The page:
When teams struggle, it’s often a result of relationship problems. And the source of those interpersonal troubles? Faulty assumptions.
Imagine one of your coworkers saying or doing something, and suddenly you are all bent out of shape about it. When asked why you are so mad, you’ll probably describe the incident in great detail. Included in your description will be the other person’s intentions, motivations, attitudes, feelings, or values.
You aren’t mad about what the person did. You’re mad about what the person intended. And here’s the thing. You don’t know what that person was thinking or feeling. Your anger is based on an assumption.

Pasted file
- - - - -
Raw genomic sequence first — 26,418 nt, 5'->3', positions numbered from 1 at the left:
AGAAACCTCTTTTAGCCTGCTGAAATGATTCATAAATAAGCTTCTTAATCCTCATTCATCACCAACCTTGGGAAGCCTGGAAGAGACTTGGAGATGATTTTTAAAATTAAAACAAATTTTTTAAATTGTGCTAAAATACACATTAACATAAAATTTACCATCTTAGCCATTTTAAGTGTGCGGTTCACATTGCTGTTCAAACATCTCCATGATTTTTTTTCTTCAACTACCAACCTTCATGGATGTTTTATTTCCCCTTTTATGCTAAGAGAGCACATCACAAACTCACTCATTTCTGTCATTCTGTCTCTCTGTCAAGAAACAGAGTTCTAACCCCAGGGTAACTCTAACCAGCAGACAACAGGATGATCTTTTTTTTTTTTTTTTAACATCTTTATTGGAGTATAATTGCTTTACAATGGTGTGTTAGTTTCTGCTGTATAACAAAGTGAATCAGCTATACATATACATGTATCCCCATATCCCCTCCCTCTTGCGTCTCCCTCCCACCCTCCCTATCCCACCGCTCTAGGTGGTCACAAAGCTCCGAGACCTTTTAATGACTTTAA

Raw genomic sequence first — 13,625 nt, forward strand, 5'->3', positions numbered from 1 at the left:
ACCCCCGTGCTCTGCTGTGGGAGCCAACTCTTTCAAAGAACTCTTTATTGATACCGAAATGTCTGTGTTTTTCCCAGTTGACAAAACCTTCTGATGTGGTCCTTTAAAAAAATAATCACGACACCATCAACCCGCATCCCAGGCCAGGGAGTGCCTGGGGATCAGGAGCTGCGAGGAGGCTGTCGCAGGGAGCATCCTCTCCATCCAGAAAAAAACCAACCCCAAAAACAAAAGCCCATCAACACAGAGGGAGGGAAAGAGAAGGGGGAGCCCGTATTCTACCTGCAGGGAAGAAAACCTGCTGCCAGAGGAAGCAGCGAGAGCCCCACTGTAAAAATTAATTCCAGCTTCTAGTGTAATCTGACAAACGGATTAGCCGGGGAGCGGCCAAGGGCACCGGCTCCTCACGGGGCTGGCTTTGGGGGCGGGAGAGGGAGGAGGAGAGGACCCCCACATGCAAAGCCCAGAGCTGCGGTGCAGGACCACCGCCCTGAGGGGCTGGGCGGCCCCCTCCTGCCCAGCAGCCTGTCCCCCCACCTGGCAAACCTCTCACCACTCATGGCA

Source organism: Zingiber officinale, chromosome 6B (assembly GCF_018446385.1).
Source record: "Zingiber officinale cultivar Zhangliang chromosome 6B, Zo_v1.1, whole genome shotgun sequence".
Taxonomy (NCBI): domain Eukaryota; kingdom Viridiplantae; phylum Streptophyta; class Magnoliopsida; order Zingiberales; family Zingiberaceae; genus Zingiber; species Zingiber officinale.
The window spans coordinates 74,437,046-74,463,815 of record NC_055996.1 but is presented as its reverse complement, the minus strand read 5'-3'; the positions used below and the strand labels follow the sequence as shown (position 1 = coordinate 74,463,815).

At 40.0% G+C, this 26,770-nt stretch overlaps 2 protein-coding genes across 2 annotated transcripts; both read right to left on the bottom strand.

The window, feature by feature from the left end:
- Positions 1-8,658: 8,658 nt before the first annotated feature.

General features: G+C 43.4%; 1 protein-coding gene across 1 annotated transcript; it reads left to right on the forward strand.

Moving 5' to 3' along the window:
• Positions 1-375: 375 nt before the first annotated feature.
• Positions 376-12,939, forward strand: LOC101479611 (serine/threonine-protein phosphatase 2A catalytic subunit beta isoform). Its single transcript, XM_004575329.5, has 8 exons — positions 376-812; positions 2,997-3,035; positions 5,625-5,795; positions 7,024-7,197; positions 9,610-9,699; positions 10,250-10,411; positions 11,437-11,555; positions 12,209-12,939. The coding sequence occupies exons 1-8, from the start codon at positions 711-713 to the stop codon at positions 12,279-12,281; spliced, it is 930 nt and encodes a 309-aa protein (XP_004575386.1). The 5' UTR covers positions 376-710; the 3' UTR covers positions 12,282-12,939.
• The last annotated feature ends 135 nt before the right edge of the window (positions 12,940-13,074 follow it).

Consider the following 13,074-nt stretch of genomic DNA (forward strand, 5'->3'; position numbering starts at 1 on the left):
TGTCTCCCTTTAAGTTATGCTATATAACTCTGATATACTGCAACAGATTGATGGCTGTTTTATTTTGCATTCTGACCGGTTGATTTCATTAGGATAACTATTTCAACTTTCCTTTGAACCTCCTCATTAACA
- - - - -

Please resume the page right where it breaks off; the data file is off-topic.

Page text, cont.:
To keep relationships on solid ground, begin by catching yourself and others making assumptions that may not be true.
If a friend comes to you complaining about a co-worker’s lack of effort and says something like, “She knows that I’ll do whatever she doesn’t do. She’s totally taking advantage of me.” You might gently ask the question, “How do you know that to be true?” You might also suggest other possibilities such as:
- Coworker did more than you were personally aware of.
- Coworker was tired and knowingly coasted a bit, but never had a clue how it might affect you or others.
- Coworker wasn’t aware of everything that needed to be done and thought all was right with the world.
Unconfirmed assumptions can unnecessarily tear people apart. Strained relationships will undoubtedly reduce the team’s effectiveness. The secret is as simple as recognizing what you don’t know and confirming before you draw conclusions.